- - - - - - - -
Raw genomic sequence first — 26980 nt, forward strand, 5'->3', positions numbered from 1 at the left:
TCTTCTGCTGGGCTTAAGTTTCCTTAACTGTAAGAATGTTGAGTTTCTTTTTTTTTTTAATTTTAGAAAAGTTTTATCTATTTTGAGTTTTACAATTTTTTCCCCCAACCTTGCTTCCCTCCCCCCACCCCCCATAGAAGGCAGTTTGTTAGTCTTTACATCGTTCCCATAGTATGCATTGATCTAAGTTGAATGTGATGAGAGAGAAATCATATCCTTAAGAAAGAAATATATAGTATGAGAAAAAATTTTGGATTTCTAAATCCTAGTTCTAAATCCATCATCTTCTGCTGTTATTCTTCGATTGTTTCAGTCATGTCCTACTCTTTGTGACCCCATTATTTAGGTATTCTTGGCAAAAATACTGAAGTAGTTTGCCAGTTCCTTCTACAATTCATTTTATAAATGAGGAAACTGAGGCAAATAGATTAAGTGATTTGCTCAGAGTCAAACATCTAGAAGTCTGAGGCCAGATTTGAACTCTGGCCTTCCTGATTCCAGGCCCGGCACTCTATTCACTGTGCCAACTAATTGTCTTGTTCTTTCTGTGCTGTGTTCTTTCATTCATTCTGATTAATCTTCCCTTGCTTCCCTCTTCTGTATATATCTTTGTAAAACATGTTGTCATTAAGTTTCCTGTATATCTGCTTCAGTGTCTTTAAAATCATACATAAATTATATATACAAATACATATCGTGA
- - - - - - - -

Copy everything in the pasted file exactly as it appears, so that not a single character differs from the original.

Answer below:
Raw genomic sequence first — 26980 nt, forward strand, 5'->3', positions numbered from 1 at the left:
TCTTCTGCTGGGCTTAAGTTTCCTTAACTGTAAGAATGTTGAGTTTCTTTTTTTTTTTAATTTTAGAAAAGTTTTATCTATTTTGAGTTTTACAATTTTTTCCCCCAACCTTGCTTCCCTCCCCCCACCCCCCATAGAAGGCAGTTTGTTAGTCTTTACATCGTTCCCATAGTATGCATTGATCTAAGTTGAATGTGATGAGAGAGAAATCATATCCTTAAGAAAGAAATATATAGTATGAGAAAAAATTTTGGATTTCTAAATCCTAGTTCTAAATCCATCATCTTCTGCTGTTATTCTTCGATTGTTTCAGTCATGTCCTACTCTTTGTGACCCCATTATTTAGGTATTCTTGGCAAAAATACTGAAGTAGTTTGCCAGTTCCTTCTACAATTCATTTTATAAATGAGGAAACTGAGGCAAATAGATTAAGTGATTTGCTCAGAGTCAAACATCTAGAAGTCTGAGGCCAGATTTGAACTCTGGCCTTCCTGATTCCAGGCCCGGCACTCTATTCACTGTGCCAACTAATTGTCTTGTTCTTTCTGTGCTGTGTTCTTTCATTCATTCTGATTAATCTTCCCTTGCTTCCCTCTTCTGTATATATCTTTGTAAAACATGTTGTCATTAAGTTTCCTGTATATCTGCTTCAGTGTCTTTAAAATCATACATAAATTATATATACAAATACATATCGTGA